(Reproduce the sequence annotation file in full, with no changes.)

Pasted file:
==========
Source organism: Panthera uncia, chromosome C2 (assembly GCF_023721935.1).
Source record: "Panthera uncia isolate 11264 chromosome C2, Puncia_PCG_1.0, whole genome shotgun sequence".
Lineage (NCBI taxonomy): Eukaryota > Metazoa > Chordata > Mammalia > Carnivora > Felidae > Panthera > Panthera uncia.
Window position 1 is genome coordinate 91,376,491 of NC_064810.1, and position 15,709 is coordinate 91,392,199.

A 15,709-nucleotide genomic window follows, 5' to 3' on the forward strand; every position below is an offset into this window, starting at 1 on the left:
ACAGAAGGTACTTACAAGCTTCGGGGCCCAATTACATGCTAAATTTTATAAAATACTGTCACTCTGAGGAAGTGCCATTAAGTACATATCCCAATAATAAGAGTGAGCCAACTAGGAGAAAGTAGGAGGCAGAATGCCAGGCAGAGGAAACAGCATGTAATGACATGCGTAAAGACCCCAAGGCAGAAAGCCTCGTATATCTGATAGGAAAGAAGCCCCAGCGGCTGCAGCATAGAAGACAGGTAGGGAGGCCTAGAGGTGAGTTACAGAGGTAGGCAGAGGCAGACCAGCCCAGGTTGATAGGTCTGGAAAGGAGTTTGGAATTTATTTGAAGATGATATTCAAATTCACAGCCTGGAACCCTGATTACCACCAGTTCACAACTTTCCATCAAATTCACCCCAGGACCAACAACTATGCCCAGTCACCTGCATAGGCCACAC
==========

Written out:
Source organism: Panthera uncia, chromosome C2 (assembly GCF_023721935.1).
Source record: "Panthera uncia isolate 11264 chromosome C2, Puncia_PCG_1.0, whole genome shotgun sequence".
Lineage (NCBI taxonomy): Eukaryota > Metazoa > Chordata > Mammalia > Carnivora > Felidae > Panthera > Panthera uncia.
Window position 1 is genome coordinate 91,376,491 of NC_064810.1, and position 15,709 is coordinate 91,392,199.

A 15,709-nucleotide genomic window follows, 5' to 3' on the forward strand; every position below is an offset into this window, starting at 1 on the left:
ACAGAAGGTACTTACAAGCTTCGGGGCCCAATTACATGCTAAATTTTATAAAATACTGTCACTCTGAGGAAGTGCCATTAAGTACATATCCCAATAATAAGAGTGAGCCAACTAGGAGAAAGTAGGAGGCAGAATGCCAGGCAGAGGAAACAGCATGTAATGACATGCGTAAAGACCCCAAGGCAGAAAGCCTCGTATATCTGATAGGAAAGAAGCCCCAGCGGCTGCAGCATAGAAGACAGGTAGGGAGGCCTAGAGGTGAGTTACAGAGGTAGGCAGAGGCAGACCAGCCCAGGTTGATAGGTCTGGAAAGGAGTTTGGAATTTATTTGAAGATGATATTCAAATTCACAGCCTGGAACCCTGATTACCACCAGTTCACAACTTTCCATCAAATTCACCCCAGGACCAACAACTATGCCCAGTCACCTGCATAGGCCACAC